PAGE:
The telescopes in the array arehoused at ESO La Silla, at the site of the former GPO/Marly telescope. Each telescope is mounted on top of a 7 meter high double-walled steel cylinder. The inner cylinder will hold the telescope and the outer cylinder the clam-shell dome. This way the telescope-bearing structure is shielded from sun and wind.
ESO La Silla is an ideal site because of its excellent weather and seeing (median value 0.9"). Since the gravitational wave events are expected to originate from within ~200 Mpc distance, many might be located on or near resolved galaxies, and be faint. Spatial resolution is therefore doubly essential: to resolve out the night-sky background (sensitivity to points sources), and to accurately locate the event on top of its host galaxy.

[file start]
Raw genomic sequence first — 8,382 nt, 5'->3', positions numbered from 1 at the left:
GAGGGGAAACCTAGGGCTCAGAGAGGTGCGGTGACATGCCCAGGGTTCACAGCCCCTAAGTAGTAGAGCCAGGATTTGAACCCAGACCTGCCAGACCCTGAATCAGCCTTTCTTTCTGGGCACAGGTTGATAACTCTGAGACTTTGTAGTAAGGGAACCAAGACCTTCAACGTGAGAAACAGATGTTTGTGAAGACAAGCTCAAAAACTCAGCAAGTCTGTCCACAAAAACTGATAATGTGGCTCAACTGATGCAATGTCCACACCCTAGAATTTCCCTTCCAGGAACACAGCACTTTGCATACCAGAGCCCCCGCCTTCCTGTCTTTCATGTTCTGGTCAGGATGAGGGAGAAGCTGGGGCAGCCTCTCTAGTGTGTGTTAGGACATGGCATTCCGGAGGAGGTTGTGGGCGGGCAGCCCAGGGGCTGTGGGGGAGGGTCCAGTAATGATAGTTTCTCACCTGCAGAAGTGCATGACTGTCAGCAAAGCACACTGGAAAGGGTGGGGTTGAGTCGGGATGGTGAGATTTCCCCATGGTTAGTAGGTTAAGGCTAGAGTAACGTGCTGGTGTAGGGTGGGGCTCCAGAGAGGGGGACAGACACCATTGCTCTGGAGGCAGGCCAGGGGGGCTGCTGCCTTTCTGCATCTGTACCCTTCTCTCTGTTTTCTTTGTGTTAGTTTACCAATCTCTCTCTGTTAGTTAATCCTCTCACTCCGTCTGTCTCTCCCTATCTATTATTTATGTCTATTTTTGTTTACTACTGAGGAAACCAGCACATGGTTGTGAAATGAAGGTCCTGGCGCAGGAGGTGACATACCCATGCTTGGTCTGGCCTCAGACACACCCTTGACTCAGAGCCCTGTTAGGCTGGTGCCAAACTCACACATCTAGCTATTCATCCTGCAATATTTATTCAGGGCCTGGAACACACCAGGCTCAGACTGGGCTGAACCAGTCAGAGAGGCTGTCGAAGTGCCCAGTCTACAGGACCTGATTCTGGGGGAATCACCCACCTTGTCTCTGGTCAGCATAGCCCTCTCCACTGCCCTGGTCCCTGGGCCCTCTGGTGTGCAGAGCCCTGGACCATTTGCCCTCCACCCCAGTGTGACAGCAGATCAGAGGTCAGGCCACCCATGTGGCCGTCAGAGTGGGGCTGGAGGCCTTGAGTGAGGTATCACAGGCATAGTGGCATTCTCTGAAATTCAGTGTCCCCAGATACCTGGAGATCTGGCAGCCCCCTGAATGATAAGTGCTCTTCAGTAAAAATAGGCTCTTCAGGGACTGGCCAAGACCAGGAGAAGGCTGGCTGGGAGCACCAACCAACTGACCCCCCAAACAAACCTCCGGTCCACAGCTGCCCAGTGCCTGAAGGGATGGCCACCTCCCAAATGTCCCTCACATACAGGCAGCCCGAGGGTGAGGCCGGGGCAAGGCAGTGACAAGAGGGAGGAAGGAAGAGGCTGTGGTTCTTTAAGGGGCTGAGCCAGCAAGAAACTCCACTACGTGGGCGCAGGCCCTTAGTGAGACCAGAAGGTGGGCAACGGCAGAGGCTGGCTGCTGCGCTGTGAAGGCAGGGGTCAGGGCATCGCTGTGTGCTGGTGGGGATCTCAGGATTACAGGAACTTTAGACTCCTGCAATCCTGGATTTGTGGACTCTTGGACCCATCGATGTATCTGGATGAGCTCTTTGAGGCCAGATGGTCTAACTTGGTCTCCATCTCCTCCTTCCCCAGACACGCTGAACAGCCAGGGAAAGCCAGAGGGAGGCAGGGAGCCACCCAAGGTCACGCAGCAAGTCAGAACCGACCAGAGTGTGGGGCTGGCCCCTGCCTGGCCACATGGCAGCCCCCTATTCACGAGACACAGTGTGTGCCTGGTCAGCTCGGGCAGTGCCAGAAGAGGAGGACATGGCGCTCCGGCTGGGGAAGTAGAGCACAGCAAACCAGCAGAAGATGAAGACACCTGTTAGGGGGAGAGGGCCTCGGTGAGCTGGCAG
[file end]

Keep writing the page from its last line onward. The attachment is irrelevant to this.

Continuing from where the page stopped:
La Silla is the original observatory of the European Southern Observatory and currently houses the 3.6m telescope (with the immensely successful planet hunting spectrograph HARPS), the 3.5m NTT telescope, the 2.2m ESO/MPG telescope, and a number of national and robotic instruments. ESO is committed to keep La Silla running to beyond 2022, which is the current horizon for BlackGEM.